Why do we say the Stations of the Cross?

The Stations of the Cross are an ancient form of prayer that has taken on new meaning for Catholics of all ages today.

They are rooted in the Holy Land, where early Christians followed Jesus' path to Calvary, stopping at various points to pray and meditate. Some say Mary started the practice but there is no documented proof of this.

At the time Christianity spread to other parts of the world, however, it was difficult and often impossible for many Christians to travel very far from their homes, much less to Jerusalem. In the 16th century, when the Turks had control of Jerusalem, pilgrims to the Holy Land were prohibited from stopping and praying along the Via Dolorosa (way of sorrows), as the path was by then named.

These events sparked a desire among European Christians for replicas of Jerusalem's shrines to be built in their land. As early as the 5th century, a group of connected chapels representing the more important shrines of Jerusalem was constructed at the monastery of San Stefano in Bologna, Italy. There was, however, no set devotion or prayer connected with them.

The earliest use of the term "Stations" in connection with the devotion associated with Christ's passion occurs in the writings of an English pilgrim, William Wey, who visited the Holy Land in the mid-1400s.

The first step in the development of the Stations of the Cross, however, did not occur until 1520, when Pope Leo X granted an indulgence of 100 days for those who prayed the Stations, following a set of sculptured Stations, representing the Seven Sorrows of Our Lady, in the cemetery of the Franciscan Friary at Antwerp, Belgium. Similar replicas were built in other European cities and devotional writers soon began developing prayers to be said at each Station.

The Franciscans also initiated the practice of displaying the Stations in their churches. In 1686, Pope Innocent XI granted them permission to do so and attached indulgences to be gained by those making the Way of the Cross in Franciscan churches. By 1742, Pope Benedict XIV urged all churches to have the Stations.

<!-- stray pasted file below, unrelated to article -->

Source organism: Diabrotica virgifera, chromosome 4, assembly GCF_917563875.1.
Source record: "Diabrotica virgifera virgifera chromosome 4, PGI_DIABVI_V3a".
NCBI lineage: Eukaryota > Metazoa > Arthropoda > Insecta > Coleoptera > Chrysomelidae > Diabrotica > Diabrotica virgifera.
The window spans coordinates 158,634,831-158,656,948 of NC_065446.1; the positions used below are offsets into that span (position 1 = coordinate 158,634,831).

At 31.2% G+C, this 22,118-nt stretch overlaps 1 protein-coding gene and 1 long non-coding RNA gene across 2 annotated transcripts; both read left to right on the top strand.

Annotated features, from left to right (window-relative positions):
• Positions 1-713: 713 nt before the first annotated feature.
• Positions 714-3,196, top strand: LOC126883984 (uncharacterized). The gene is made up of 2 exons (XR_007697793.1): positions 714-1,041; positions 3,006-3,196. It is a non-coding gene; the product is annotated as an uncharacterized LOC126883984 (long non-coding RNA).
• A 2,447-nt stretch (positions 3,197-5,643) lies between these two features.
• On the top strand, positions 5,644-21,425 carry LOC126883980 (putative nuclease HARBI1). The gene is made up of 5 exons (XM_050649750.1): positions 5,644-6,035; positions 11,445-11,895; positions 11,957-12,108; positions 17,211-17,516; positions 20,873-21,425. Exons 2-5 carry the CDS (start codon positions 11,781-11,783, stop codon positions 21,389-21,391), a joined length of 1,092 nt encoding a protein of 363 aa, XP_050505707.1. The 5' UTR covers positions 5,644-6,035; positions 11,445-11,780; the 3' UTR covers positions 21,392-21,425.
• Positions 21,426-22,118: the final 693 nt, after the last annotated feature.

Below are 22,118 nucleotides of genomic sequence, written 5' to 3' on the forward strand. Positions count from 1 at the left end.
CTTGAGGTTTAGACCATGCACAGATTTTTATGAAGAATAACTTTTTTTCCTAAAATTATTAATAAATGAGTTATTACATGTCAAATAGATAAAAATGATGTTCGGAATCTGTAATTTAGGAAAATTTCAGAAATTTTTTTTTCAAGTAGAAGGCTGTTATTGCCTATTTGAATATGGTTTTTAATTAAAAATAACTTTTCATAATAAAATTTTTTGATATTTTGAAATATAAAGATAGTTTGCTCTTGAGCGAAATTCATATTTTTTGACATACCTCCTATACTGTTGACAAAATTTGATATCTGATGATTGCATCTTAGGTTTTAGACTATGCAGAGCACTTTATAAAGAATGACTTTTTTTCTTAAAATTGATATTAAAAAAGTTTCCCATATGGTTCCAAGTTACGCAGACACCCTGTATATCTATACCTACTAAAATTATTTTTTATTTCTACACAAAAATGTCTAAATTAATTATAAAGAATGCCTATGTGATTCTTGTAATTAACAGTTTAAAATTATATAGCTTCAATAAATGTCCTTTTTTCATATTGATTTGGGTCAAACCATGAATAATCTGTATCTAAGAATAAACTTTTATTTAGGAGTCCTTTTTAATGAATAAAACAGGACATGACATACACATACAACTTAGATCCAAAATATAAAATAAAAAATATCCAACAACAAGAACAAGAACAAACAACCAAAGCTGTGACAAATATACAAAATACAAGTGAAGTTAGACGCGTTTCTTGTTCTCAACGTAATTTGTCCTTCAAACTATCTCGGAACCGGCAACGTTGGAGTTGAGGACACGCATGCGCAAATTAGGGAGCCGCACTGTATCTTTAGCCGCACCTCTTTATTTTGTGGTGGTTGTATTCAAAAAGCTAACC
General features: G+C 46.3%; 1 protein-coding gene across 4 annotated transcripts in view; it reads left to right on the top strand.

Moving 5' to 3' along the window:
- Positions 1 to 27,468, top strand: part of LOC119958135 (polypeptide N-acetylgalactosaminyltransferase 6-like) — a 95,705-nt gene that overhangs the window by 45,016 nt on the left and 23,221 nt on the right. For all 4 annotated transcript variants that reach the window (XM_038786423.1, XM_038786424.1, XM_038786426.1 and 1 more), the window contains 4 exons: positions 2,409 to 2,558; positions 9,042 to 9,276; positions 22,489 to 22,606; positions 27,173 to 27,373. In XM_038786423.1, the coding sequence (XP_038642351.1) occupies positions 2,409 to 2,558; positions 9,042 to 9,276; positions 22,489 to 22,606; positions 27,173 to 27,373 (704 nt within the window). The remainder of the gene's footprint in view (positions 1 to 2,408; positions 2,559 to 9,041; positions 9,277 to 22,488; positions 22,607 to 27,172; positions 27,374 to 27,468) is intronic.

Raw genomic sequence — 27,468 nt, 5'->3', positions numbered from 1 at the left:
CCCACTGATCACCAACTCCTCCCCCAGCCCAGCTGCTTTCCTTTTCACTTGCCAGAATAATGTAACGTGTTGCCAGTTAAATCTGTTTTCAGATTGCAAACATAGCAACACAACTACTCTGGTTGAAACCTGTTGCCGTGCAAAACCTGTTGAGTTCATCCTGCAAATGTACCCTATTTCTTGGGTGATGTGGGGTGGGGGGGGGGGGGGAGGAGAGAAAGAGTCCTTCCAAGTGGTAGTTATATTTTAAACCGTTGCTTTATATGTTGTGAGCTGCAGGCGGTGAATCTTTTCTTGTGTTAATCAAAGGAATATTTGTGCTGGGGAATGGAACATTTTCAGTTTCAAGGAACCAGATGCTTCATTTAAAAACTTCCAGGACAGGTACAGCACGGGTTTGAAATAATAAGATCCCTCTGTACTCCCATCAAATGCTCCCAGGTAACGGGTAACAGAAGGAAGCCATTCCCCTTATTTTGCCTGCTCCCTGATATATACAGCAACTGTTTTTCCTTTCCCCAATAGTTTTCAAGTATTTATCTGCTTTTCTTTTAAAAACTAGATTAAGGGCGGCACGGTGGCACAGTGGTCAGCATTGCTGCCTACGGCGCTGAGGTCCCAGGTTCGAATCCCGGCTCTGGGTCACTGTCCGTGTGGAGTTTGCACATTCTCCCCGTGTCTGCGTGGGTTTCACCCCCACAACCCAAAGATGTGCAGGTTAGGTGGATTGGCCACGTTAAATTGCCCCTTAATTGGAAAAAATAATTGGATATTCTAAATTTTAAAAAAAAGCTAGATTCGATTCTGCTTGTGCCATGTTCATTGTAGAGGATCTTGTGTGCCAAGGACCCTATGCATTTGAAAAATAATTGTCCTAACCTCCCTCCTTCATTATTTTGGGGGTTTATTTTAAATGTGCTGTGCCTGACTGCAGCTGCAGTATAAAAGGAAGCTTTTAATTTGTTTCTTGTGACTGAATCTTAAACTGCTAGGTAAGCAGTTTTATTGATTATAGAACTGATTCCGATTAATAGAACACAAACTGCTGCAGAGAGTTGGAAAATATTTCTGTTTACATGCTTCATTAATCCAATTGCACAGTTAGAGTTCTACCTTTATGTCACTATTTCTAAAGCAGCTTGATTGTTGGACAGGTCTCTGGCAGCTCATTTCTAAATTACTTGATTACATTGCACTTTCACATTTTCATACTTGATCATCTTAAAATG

Most of the early Stations of the Cross consisted of seven Stations. It was not until 1731 that Pope Clement XII established the 14 Stations of the Cross as we know them today.

The Stations of the Cross now can be found on the walls of Catholic churches. Many also are available outdoors, such as those at the National Shrine of Our Lady of the Snows. Although the number of Stations remains officially at 14, some churches have added a 15th for the Resurrection.

Representing aspects of Jesus' passion and death, the Stations of the Cross offer a basic structure to use for prayer and meditation on the suffering Jesus endured and the sacrifice He made to open the doors of eternal life to all of us. They are appropriate for both group and private prayer.

Prior to Vatican II, prayer booklets commonly used to pray the Stations of the Cross emphasized worshipers' sinfulness and need for reparation. Many of the hundreds of different versions--including some specifically for children--available today in booklets, prayer books, and on the Internet, help worshipers identify the suffering Christ with the suffering and sacrifices in their own lives and in the world.

The Stations of the Cross continue to be a favorite form of group prayer for Lent but there is also growing interest in using them for private meditation throughout the year. They can, for example, be a valuable prayer for those concerned with social justice issues.

Oblates© March/April 2003•Volume 60•Number 2•pp. 18, 19

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